Reds general manager Wayne Krivsky's official stance on when Homer Bailey comes to the big leagues is this:
"He'll let us know when he's ready," Krivsky said.
Could that be on Opening Day 2007?
"I'm not going to say no to anything," Krivsky said. "We'll let it play out."
Bailey, a 20-year-old phenom, was in town Wednesday night to accept the Chief Bender Award as the Reds minor league player of the year.
Bailey, with stylishly long hair, was the big attraction at the LaSalle Sports Stag, where he accepted the Bender Award. He also will be on the Reds Caravan, which kicks off today.
Topic 1 on the caravan will be Bailey's future.
Krivsky understands this, although he'd like to spend less time talking about it.
"This is about the team," Krivsky said. "It's not about one guy. We'll do what's right for him. We know people love to talk about it because, quite frankly, the Reds haven't had a prospect like Homer in a long time."
Bailey went 10-6 with a 2.47 ERA in 26 starts split evenly between Single-A Sarasota and Double-A Chattanooga. Baseball America ranks him as the second-best pitching prospect in all of baseball.
Bailey has the confidence and swagger of an ace as well as having a 98 mph fastball.
He'll take that confidence with him to spring training.
"I want to make it a tough decision for them," he said. "I'm going to work hard and make it tough on them."
Bailey is aware of his mini-celebrity in Cincinnati.
"I don't pay a whole lot of attention to it," he said. "I've got some friends who keep up with it. They let me know about it. But it doesn't matter what (the media) thinks or what I think. We don't make the decisions."
Krivsky will make the call. But, as Bailey said, he can make it very tough on the Reds by having a good spring. He's been throwing since December. He plans to have five or six bullpen sessions before he leaves for Sarasota.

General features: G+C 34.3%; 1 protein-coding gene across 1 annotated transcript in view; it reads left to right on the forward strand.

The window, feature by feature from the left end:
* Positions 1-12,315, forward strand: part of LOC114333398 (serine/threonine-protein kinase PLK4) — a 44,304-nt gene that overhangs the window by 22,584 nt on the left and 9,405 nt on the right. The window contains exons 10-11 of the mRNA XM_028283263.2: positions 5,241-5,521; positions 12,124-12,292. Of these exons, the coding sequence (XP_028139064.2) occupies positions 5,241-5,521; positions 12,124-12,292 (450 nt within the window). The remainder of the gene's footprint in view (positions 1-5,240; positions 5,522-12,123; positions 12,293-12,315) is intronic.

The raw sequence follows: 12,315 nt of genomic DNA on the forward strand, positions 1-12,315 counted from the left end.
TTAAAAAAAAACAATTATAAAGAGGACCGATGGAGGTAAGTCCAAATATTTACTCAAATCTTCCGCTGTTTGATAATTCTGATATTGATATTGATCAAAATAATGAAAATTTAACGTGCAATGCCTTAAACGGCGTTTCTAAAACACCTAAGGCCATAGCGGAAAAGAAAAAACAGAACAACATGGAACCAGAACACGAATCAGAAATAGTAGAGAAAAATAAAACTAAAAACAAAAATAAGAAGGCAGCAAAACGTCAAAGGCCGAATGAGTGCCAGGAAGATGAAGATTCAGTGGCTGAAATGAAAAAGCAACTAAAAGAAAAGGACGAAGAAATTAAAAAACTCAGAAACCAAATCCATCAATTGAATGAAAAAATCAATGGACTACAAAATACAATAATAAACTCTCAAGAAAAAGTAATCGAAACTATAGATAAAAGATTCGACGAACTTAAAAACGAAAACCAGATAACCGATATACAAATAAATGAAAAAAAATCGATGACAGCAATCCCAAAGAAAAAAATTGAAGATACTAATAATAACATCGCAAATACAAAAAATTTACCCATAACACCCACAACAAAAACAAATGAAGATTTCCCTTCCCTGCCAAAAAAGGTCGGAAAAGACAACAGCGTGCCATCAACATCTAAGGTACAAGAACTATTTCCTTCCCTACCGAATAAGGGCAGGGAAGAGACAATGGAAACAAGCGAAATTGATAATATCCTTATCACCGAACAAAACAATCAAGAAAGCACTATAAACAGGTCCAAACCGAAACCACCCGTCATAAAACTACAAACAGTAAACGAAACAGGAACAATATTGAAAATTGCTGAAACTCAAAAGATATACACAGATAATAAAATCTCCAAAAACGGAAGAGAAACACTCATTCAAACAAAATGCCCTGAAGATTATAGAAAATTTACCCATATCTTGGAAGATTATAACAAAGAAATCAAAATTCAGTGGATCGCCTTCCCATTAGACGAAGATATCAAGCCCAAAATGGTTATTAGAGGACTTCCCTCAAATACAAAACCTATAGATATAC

If the Reds simply were going on stuff, Bailey would be a lock to make the team.
"We got to see him last spring," Reds manager Jerry Narron said. "His stuff is outstanding. What we're looking for is command on all his pitches. We'll see what kind of advances he's made."
The key for Bailey will be how well he throws his third pitch - the changeup.
"He's still got some things to work on," said Tim Naehring, the club's minor league field coordinator. "He's got the big fastball and the power breaking ball. He got over the hump as far as command of them early (last season). Later, he started to get a good feel for the changeup.
"That third pitch is key for him if he aspires to be a No. 1 or 2 starter in the big leagues."
That's exactly what the Reds think Bailey can be. His numbers last season at Double-A Chattanooga were off the chart. He went 7-1 with a 1.59 ERA. He struck out 77, walked 28 and allowed 50 hits in 68 innings.
"He's a competitive guy," Naehring said. "He's a smart guy. He wants to know why. Those are the kind of guys you want."
That's one of the reasons Narron doesn't worry about all the publicity Bailey gets and all the pressure that's on him to succeed.
"I might worry about it if I had not met him," Narron said. "He's very, very level-headed. He wants to be a great big league pitcher. He doesn't just want to get to the big leagues."
Bailey says pressure, what pressure?
"I don't look at it as pressure," he said. "I want to be as good as I can. (Pressure) doesn't bother me."